Home >Opinion >Cubiclenama | Lingering bigotry
If for centuries differences of caste and sub-caste were used to pre-judge and condemn, in the 21st century we’ve conveniently latched on to newer metrics of prejudice, one of the most devious being profession. Photo: Abhijit Bhatlekar/Mint
If for centuries differences of caste and sub-caste were used to pre-judge and condemn, in the 21st century we’ve conveniently latched on to newer metrics of prejudice, one of the most devious being profession. Photo: Abhijit Bhatlekar/Mint

Cubiclenama | Lingering bigotry

We live in a society that refuses to let go of the notion that social and economic status is a barometer for almost any possible virtue

A few years ago I was invited to moderate a panel discussion at that high-profile business school in Bangalore. As is common with most such events, the moderator was the least illustrious of those on the panel. Everyone else possessed a vastly higher profile. My job as moderator was that of a glorified microphones passer-arounder.

“But first I’d like to hear from Mr. Chirpingveetil Cricketksumaran who has said so little so far that the organizers are beginning to wonder if his expense-paid trip was worth it at all."

“Before you launch into the second chapter of your insane personal agenda, Mr. Unforeseeen Psychopath, I want to remind everybody what the topic of the discussion is…"

Et cetera et cetera.

The other members on the panel were a popular blogger-cum-IT sector-stalwart, a senior politician, and a cheerful chap who had won a television reality competition for budding politicians.

Right from the start it was clear that the politician had nothing but contempt for everything and everybody else. So much condescension poured forth from him that even when he maintained silence for the odd nanosecond or two, it still managed to make itself felt.

The low-point of the entire discussion was when he referred to the IT guy as a “glorified California coolie." I don’t recall the context exactly. But I think it was while the politician was trying to defend the farmer and how little is done to prop up the agricultural backbone of the Indian state.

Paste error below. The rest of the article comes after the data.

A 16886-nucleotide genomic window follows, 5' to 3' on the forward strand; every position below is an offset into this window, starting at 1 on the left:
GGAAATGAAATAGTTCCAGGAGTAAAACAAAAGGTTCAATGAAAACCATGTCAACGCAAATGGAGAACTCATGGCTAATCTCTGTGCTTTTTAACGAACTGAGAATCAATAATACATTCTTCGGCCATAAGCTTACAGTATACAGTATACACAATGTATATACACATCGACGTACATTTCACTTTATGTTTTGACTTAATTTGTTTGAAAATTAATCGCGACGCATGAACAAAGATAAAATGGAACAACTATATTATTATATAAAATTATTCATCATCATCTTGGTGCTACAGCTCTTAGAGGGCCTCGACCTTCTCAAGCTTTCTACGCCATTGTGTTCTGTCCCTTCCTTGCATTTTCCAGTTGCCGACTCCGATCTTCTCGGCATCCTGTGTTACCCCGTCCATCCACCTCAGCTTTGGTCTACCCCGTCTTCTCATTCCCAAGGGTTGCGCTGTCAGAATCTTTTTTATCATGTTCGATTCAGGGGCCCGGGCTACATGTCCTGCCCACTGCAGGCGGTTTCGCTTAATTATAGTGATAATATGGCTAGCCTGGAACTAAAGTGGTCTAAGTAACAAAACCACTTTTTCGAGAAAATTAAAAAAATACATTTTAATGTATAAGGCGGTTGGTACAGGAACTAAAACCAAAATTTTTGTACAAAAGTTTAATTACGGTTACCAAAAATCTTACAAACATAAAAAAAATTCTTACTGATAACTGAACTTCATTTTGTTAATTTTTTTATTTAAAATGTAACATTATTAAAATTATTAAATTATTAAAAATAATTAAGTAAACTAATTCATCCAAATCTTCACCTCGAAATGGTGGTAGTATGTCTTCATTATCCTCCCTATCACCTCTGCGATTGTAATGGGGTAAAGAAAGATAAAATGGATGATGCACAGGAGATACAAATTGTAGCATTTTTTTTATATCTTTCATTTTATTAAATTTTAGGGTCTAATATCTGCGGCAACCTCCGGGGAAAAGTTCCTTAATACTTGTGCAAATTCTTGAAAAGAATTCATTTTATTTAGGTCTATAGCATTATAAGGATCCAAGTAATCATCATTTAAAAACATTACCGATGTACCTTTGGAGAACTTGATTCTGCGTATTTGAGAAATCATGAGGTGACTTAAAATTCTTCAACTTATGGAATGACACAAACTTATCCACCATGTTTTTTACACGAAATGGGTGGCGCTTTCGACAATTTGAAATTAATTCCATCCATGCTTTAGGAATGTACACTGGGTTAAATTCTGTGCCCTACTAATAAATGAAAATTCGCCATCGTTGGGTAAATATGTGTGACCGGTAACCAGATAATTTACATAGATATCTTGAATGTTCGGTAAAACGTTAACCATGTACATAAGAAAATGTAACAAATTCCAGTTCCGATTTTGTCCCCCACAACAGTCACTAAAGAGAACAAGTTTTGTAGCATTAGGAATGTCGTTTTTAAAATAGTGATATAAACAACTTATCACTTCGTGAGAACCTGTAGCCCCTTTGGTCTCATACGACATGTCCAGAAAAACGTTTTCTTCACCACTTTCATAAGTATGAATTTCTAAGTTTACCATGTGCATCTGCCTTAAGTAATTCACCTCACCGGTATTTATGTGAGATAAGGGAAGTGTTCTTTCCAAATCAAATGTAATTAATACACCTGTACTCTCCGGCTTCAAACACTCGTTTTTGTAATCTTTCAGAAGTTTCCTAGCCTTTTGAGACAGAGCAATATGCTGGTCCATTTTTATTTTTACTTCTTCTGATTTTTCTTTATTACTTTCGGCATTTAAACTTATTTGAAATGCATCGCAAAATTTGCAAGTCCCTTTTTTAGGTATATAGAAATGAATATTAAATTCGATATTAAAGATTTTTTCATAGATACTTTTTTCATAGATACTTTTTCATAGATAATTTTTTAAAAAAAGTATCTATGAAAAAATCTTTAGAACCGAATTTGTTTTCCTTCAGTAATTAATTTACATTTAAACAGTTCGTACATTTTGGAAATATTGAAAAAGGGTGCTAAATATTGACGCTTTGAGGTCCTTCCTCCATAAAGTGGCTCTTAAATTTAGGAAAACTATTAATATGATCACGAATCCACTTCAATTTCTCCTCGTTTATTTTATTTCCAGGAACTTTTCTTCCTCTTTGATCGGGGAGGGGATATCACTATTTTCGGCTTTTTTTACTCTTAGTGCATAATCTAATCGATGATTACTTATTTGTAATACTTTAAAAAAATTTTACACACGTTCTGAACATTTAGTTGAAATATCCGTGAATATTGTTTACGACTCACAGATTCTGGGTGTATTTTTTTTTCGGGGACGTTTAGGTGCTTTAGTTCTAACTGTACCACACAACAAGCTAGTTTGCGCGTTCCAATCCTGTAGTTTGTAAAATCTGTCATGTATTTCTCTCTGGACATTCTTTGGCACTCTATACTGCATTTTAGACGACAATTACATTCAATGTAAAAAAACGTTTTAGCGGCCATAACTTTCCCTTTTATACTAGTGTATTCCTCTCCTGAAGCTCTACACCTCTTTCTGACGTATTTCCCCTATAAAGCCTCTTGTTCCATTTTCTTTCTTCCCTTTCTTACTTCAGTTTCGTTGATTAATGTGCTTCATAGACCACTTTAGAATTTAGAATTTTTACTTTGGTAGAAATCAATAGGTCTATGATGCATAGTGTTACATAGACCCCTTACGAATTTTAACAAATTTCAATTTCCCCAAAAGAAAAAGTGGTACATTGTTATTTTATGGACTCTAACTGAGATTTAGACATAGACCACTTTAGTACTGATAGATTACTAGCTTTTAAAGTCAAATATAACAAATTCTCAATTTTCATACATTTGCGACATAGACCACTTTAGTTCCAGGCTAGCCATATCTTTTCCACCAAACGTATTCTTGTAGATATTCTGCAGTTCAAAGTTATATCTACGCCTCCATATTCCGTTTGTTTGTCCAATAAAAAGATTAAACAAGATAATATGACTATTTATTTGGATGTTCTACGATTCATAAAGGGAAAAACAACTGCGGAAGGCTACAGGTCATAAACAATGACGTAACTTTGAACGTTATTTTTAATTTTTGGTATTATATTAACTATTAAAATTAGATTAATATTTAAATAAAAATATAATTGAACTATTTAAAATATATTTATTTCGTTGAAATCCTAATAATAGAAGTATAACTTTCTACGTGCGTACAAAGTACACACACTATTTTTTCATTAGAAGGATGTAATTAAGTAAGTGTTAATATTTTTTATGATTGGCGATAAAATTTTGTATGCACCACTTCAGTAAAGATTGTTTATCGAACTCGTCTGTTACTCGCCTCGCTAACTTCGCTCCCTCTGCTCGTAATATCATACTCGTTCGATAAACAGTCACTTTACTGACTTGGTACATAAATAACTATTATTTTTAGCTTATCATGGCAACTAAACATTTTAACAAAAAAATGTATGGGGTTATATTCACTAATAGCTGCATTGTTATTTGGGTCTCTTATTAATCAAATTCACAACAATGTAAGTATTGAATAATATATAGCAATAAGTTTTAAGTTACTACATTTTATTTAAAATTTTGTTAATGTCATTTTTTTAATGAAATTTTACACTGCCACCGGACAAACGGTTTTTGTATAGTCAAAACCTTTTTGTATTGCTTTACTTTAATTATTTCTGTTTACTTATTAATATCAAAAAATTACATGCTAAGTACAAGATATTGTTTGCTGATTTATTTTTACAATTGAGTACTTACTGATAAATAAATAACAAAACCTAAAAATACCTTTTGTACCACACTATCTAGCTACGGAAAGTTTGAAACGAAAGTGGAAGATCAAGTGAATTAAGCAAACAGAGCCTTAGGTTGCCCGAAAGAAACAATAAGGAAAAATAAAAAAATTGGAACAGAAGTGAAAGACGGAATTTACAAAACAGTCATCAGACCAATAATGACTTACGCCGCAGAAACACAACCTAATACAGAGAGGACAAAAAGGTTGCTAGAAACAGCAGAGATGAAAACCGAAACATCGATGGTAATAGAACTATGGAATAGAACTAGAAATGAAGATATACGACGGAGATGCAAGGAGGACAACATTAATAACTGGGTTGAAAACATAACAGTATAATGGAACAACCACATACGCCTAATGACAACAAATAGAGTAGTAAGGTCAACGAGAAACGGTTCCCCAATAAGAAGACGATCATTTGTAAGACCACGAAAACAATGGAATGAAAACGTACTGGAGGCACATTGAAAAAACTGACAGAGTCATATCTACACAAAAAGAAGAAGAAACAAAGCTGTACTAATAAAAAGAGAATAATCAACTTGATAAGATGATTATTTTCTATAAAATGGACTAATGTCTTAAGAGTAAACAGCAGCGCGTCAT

We all had a laugh about it and moved on. I now regret not having pushed back on this name-calling.

But wait. Why blame this man alone for this particular type of bigotry?

When the film Raanjhanaa released in 2013, I noticed several people wonder why Dhanush had been cast as a hero. One close relative said, and this is seared into my memory, “Cast this guy as some auto-driver, not as a hero!" I am pretty sure I noticed people say similar things on social networks.

Later when the whole Khobragade imbroglio unfolded there were people who wondered aloud if we were going to “take the words of a domestic help over those of an IFS officer".

So apparently auto-drivers are dark, frail fellows unworthy of being film heroes. Apparently domestic workers are not to be trusted, especially if they are in dispute with a bureaucrat. And tea vendors…god forbid one of them becomes our prime minister. And if you somehow break these barriers and become a software programmer? You glorified coolie of the white man!

But wait. Bigotry based on the jobs people do is not bad enough. There is also hypocrisy. The same mouths and minds that condemn domestic help, chaiwallahs, auto drivers and the other less-affluent members of our society are often also the ones that glorify the virtues of the so-called “underclass". Oh how resilient our farmers are! How virtuous the sweat and tears of the chaiwallah who nourishes us in the ungodly hour! And behold the gritty joy in the eyes of the maid as she scours our floors! These are fruits of our earth. Etc., etc.

The infuriating truth is that we live in a context-obsessed society that refuses to let go of the notion that social and economic status is a barometer for almost any possible virtue. Do you have an under-evaluated degree in outdated economics from an over-rated college? Would you like to become the prime minister? Or cabinet secretary?

If for centuries differences of caste and sub-caste were used to pre-judge and condemn, in the 21st century we’ve conveniently latched on to newer metrics of prejudice, one of the most devious being profession. The more glamorous your industry and the more elevated your profession, the more righteous, apparently, is your moral compass. Thus the headlines that pick out certain types of professions and qualifications because, you know, the “elite" are incapable of vice.

“IIT graduate commits suicide for third time!" or “Software engineer burns down flat whilst trying to make pongal for the first time, blames mother’s recipe."

I am truly fed up with this nonsense. I yearn for the day when we judge people for their actions and the content of their character. Instead of assuming their virtuousness based on their jobs and bank balances. Jobs are jobs. Don’t confuse them for certificates of character.

I don’t care if you are a chaiwallah, a share cropper, a shoe shiner, a Java coder, a fortune teller, a cabaret dancer, a bond trader, a newspaper columnist or a business tycoon. If you think you can run this country, and have a plan of some kind, please, please stand for elections.

Cubiclenama takes a weekly look at pleasures and perils of corporate life. Your comments are welcome at cubiclenama@livemint.com. To read Sidin Vadukut’s previous columns, go to www.livemint.com/cubiclenama-

Subscribe to Mint Newsletters
* Enter a valid email
* Thank you for subscribing to our newsletter.

Click here to read the Mint ePaperMint is now on Telegram. Join Mint channel in your Telegram and stay updated with the latest business news.

Close
x
×
My Reads Redeem a Gift Card Logout